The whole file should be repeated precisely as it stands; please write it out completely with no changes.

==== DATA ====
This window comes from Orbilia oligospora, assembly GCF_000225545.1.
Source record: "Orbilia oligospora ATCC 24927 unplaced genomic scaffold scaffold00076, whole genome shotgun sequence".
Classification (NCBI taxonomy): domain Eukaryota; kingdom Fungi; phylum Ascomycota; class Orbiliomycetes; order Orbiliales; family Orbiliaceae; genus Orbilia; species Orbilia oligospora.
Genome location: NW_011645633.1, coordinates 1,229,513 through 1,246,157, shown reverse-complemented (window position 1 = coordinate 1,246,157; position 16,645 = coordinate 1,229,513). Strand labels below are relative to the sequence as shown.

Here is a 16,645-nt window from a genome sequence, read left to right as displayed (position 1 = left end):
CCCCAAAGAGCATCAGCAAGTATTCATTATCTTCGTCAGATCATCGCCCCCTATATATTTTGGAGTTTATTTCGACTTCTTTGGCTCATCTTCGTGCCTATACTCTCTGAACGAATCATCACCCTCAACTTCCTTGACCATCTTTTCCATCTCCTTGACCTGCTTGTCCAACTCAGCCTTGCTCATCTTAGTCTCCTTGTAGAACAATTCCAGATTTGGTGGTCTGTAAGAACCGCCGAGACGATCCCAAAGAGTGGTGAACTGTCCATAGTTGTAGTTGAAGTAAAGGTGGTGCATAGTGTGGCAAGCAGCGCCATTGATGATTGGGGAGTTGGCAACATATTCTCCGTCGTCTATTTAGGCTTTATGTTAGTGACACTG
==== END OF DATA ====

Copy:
This window comes from Orbilia oligospora, assembly GCF_000225545.1.
Source record: "Orbilia oligospora ATCC 24927 unplaced genomic scaffold scaffold00076, whole genome shotgun sequence".
Classification (NCBI taxonomy): domain Eukaryota; kingdom Fungi; phylum Ascomycota; class Orbiliomycetes; order Orbiliales; family Orbiliaceae; genus Orbilia; species Orbilia oligospora.
Genome location: NW_011645633.1, coordinates 1,229,513 through 1,246,157, shown reverse-complemented (window position 1 = coordinate 1,246,157; position 16,645 = coordinate 1,229,513). Strand labels below are relative to the sequence as shown.

Here is a 16,645-nt window from a genome sequence, read left to right as displayed (position 1 = left end):
CCCCAAAGAGCATCAGCAAGTATTCATTATCTTCGTCAGATCATCGCCCCCTATATATTTTGGAGTTTATTTCGACTTCTTTGGCTCATCTTCGTGCCTATACTCTCTGAACGAATCATCACCCTCAACTTCCTTGACCATCTTTTCCATCTCCTTGACCTGCTTGTCCAACTCAGCCTTGCTCATCTTAGTCTCCTTGTAGAACAATTCCAGATTTGGTGGTCTGTAAGAACCGCCGAGACGATCCCAAAGAGTGGTGAACTGTCCATAGTTGTAGTTGAAGTAAAGGTGGTGCATAGTGTGGCAAGCAGCGCCATTGATGATTGGGGAGTTGGCAACATATTCTCCGTCGTCTATTTAGGCTTTATGTTAGTGACACTG